USS Minoru

Important Locations: USS Minoru NCC-64306, Akira-class

Below is a brief listing of key locations and example interiors of the USS Minoru. The ship's interior design is similar to ships such as the Intrepid and Sovereign classes. Work spaces and corridors lack the level of luxury and opulence seen on ships of the Ambassador and Galaxy design eras, instead designed for ease of movement and access to behind-wall and under-deck equipment. Of note is that the ship has a more compartmentalized design than average and all corridors have regular emergency bulkheads that make the ship less reliant on emergency forcefields in event of a hull breach. With that said, crew quarters and lounges still provide a considerable degree of comfort, if not necessarily space, as the ship was designed for long deployments.

Main Bridge (Deck 1 Floorplan Unlabled / Labled )
(Note: 3-d image is of a similar, but not identical bridge. The floorplan is closest to actual layout.)
The bridge is located on Deck 3 at the top and center of the primary hull. If the ship is a body, the bridge is its brain. From here, all functions of the ship can be controlled. The Akira-class has gone through several bridge designs over the years, due to where it fits in starship design history. The Akira-class design project was begun near the end of the Cardassian Border Wars and thus after the ships of the Galaxy-generation like the Nebula, New Orleans, and Cheyenne, but it still slightly predated many the next generation of ships like the Sovereign. As such, its interior design was slightly in flux. Its combat-biased design affected the bridge layout, as unlike ships such as the Galaxy there was not as much emphasis placed on open spaces and luxurious fittings. They turned towards successful designs of the past, particularly variants of the Excelsior-class as it was of similar size, as well as other combat-oriented designs such as the Galaxy and Nebula battle bridges, and modernized them to account for increased automation.

The captain sits at the center of the bridge. From here he can easily see all the stations on the bridge. Beside him are seats for the executive officer and a mission advisor, who have small consoles and sit at a slightly lower level. Ahead of them are the Conn and Ops stations side by side, which are lower still in order to allow the captain a clear view of the viewscreen. The remaining stations are arrayed around the room. Starting at the port side of the screen is Mission Ops I and II, which are frequently used to monitor flight and groundside activities. At the centerline is a turbolift, followed by Tactical/Security. At the rear of the bridge is a free-standing engineering station, with the MSD behind it. To either side of the MSD are doors to the Ready Room and a corridor to the rest of the deck, including the briefing room, a small break room, a head, and a ramp down to Deck 4. Continuing on is Science, another turbolift, then Mission Ops III and IV, which are configurable to multiple purposes such as intelligence or additional science stations. Finally, dead ahead is a holographic viewscreen. All of these stations have chairs, and the Mission Ops stations can have extras added as necessary. Overall the bridge has a slightly 'classic' feel to it. This design philosophy would latter be echoed on the bridge design of the Prometheus class.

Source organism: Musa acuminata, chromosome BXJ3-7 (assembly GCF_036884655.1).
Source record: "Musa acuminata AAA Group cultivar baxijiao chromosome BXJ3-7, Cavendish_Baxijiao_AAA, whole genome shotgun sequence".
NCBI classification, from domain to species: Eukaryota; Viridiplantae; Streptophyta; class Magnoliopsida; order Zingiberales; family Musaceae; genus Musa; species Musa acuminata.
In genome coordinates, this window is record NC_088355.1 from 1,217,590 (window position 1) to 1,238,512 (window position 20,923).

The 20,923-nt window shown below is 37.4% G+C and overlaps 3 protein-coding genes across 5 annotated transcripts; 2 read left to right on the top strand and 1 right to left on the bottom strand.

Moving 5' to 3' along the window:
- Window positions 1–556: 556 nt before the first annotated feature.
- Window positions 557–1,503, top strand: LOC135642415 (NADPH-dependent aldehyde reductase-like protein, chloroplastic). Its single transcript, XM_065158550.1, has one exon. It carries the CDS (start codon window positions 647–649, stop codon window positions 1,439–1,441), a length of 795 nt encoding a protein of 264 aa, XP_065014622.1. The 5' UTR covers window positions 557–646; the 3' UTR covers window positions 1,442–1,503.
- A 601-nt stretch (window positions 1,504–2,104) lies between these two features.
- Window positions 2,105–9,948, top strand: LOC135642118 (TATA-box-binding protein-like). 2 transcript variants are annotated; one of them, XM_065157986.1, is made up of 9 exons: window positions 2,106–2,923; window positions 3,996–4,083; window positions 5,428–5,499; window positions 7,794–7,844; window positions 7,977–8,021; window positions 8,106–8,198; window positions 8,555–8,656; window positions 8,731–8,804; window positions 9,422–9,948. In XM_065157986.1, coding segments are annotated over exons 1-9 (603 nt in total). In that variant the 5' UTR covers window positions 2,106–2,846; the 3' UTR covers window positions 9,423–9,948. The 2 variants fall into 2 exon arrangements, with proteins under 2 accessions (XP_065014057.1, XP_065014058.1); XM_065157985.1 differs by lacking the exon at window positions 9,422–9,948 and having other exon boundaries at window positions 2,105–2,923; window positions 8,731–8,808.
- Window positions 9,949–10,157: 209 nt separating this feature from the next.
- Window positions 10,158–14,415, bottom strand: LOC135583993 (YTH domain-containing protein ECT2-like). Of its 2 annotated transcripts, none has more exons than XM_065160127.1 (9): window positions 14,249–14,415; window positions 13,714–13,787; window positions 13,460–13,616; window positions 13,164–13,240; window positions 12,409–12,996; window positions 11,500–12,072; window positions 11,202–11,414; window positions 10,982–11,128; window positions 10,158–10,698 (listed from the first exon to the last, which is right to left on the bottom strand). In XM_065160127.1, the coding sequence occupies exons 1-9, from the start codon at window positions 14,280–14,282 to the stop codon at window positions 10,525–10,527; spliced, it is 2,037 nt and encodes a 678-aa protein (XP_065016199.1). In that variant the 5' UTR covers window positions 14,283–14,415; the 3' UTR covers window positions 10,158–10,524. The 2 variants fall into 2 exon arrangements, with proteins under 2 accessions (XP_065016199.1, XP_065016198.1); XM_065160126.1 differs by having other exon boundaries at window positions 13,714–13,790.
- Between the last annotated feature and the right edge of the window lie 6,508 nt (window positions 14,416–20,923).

Related Areas: Briefing Room, Ready Room
Main Engineering
The main engineering facility is buried near the center of the ship on Decks 9 and 10. It is surrounded by the main shuttlebay in a compromise between the needs of the flight deck design and the necessary size of the warp core. However, this was judged to an acceptable risk, as the location gave the greatest defense against enemy fire and similar designs had been used on the Cornado- and Miranda-classes (and related ships) without major incidents. The surrounding bulkheads have been heavily armored and reinforced to insure survivability in the event of a catastrophic accident such as a fighter crash, plasma fire, or munitions detonation. The space is fairly roomy and is lined with consoles to monitor all of the ship's systems, and was designed to act as an emergency control center in the event of damage to the main bridge and auxiliary control. Minoru's warp core is a modernized linear intermix system like that of the Intrepid-class as opposed to the more common pulse-reactor design seen on most starships. While a bit more maintenance-intensive, it can handle rapid increases and decreases in power output much better and has shown excellent damage resistance, making it a good choice for a more rugged starship.
Additional Images: View from Entrance, Warp Core, Upper Level
Auxiliary Control
Like many larger starships, Minoru has a dedicated auxiliary control room. Calling it a 'battle bridge' would be overstating its granduer, however. Aux Control looks like a hybrid of a Defiant-class bridge and a runabout cockpit, with the size being decidedly closer to the former. It is quite cramped and has only handful of minimalist stations. At the front is a small viewscreen placed relatively high on the wall. The helm station is directly before it and sunk into a pit so that the commanding officer can see the screen. Along the port and starboard walls are consoles with their own screens built into the bulkheads. To port are tactical and science, and to starboard are operations and engineering. The commander is on a slightly raised seat toward the rear where he can see all of the stations. Under most alert conditions, the stations are manned by junior officer or ratings, frequently from the midwatch shift, with one of the junior watch officers in charge. If the bridge is destroyed or otherwise put out of commission, Aux Control takes over operation of the ship. For security reasons, the main bridge is capable of locking out commands from Aux Control, unless that is overridden using a command-level access control.